Lady Betty Afternoon Tea at Betty’s Café Tea Rooms

Lady Betty Afternoon Tea at Betty’s Café Tea Rooms

by Nancy Anne Harbord 17 July 2015

Betty’s Café Tea Rooms house a charming bakery, patisserie and café located in the elegant spa town of Harrogate in North Yorkshire. We reviewed their champagne afternoon tea - a nostalgic, beautifully executed, lunchtime treat.

Specialising in vegetarian food, Nancy has cooked her way around Europe and now writes full time for publications and her blog, Delicious from Scratch.

Specialising in high quality vegetarian food, Nancy has worked in Vanilla Black in London, as well as other kitchens scattered around Europe. Most recently, Nancy trained under Gabriele Bonci in Rome, learning to make his famous take on pizza al taglio, before taking the knowledge back to Stockholm to help open and run The Artisan pizzeria. She also writes vegetarian and vegan food blog, Delicious from Scratch, and is now a full time food writer.

I do like a bit of vintage crockery. My collection runs to many, many teapots, cake plates, serving platters, cups and saucers, all possible shapes of silver cutlery, and other items of inconsequence that society has since placed out of active use. I especially like it if they match. So the afternoon tea at Betty’s Café Tea Rooms in Harrogate was an absolute delight. Silver plate abounded, from the cutlery to the cake stand to the ornate tea pot. The ceramics were bone china and co-ordinated beautifully. The tablecloth and napkins were crisp and pristine. The champagne glasses sparkled.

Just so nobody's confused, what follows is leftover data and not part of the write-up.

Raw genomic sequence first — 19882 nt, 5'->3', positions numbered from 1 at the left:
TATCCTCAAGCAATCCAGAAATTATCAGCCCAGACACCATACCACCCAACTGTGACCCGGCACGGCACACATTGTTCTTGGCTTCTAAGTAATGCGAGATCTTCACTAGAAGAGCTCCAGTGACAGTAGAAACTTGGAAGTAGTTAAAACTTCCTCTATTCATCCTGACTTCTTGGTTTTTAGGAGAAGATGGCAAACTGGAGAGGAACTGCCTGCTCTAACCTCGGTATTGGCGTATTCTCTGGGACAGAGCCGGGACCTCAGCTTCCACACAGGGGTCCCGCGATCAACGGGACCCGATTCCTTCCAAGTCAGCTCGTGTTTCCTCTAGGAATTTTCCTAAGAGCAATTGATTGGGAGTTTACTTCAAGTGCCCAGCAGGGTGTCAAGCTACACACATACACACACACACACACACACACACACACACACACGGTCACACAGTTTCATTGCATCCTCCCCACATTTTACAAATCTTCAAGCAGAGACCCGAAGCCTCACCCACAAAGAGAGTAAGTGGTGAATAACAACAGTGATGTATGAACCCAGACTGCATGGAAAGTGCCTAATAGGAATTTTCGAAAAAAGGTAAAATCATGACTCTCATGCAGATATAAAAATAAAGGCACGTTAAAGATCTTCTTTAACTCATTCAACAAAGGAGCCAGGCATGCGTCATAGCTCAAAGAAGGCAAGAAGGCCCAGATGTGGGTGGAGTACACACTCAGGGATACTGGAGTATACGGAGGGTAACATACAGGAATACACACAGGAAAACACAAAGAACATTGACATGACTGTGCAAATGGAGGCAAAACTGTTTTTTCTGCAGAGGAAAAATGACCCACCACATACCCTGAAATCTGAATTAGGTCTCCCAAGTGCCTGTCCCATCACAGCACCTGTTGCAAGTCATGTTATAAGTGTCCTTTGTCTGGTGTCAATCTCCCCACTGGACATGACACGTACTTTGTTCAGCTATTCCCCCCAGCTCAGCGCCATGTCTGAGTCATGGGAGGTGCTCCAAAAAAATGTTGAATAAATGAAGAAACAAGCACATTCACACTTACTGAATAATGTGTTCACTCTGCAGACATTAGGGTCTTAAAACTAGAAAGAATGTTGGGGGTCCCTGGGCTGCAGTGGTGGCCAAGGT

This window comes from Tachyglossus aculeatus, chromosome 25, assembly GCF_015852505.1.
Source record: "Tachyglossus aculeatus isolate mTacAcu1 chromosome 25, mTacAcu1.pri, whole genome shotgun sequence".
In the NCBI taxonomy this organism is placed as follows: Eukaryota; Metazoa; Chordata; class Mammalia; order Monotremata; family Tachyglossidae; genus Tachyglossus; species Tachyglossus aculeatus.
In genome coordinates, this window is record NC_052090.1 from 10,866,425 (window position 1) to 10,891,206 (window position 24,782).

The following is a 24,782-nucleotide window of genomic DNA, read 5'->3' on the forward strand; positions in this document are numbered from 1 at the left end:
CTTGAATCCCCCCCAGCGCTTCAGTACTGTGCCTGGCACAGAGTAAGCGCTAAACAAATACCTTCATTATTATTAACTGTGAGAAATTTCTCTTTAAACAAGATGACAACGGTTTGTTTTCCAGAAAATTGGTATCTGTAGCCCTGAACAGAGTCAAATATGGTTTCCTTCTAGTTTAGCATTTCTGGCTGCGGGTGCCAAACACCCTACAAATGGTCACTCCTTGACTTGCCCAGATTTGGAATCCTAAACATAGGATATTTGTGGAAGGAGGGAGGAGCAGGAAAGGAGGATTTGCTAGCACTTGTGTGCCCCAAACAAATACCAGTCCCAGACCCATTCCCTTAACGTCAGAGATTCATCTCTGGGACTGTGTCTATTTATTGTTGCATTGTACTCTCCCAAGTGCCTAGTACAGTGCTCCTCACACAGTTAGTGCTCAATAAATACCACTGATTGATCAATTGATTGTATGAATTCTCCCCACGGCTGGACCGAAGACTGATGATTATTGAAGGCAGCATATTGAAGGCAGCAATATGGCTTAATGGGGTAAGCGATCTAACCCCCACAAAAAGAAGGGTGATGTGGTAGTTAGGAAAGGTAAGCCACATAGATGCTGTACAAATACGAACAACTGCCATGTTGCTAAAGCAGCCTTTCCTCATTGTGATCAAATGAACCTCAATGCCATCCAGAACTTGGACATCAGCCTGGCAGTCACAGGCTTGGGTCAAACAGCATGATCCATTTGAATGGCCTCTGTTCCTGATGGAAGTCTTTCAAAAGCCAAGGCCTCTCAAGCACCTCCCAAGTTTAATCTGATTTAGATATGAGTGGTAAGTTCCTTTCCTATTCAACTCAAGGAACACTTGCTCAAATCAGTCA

Away from the bustle and lengthy queues of the popular downstairs café, the Imperial Room upstairs was a haven of tranquillity. Respectful chatter punctured only by the tinkling notes that drifted away from the piano, played live in the corner. A crisp glass of pink champagne set the tone for things to come. Tea was ordered from the lengthy list, all complete with provenance and detailed description. As a food nerd, for whom no detail is too much, this was fascinating. The selection and execution of the tea was treated with the utmost respect and reverence at Betty’s, and as someone who could happily live life without tea, it was still thoroughly enjoyable. I’m sure the silver teapot helped. They even gave us a little sample of each of the teas we ordered to take home and enjoy later.

As a frequently disappointed vegetarian diner, it was a relief to be asked at the beginning of the meal if I had any dietary requirements and then be presented with a fully tailored menu. These touches do not go unnoticed. The amuse bouche – or appetiser as it is called in Yorkshire – was a delicate avocado crème with a refreshing tomato salsa. My big-flavour palate wanted more garlic (or possibly just some garlic?) and a touch more salt, but in all honesty that probably wouldn’t have been appropriate for either the champagne or the subtle flavours that were to follow. Next came the savouries, a tiny spring onion and herb frittata and a swirl of tomato roulade.

Lady Betty Afternoon Tea
Lady Betty Afternoon Tea
Cakes from the afternoon tea
Cakes from the afternoon tea

Spectacular curls of cucumber secured with a swipe of cream cheese helped elevate these traditional sandwiches and gave balance to the deeply cheesy offering, caramelised red onion and goat cheese. Egg mayonnaise was also available, but as neither my partner nor I were fans, the waiter happily swapped them for more of the others. The bread was also fantastic, made as it is in Betty’s dedicated, artisan bakery. My ever-present fear of being served rubbish bread was proved unfounded on this occasion.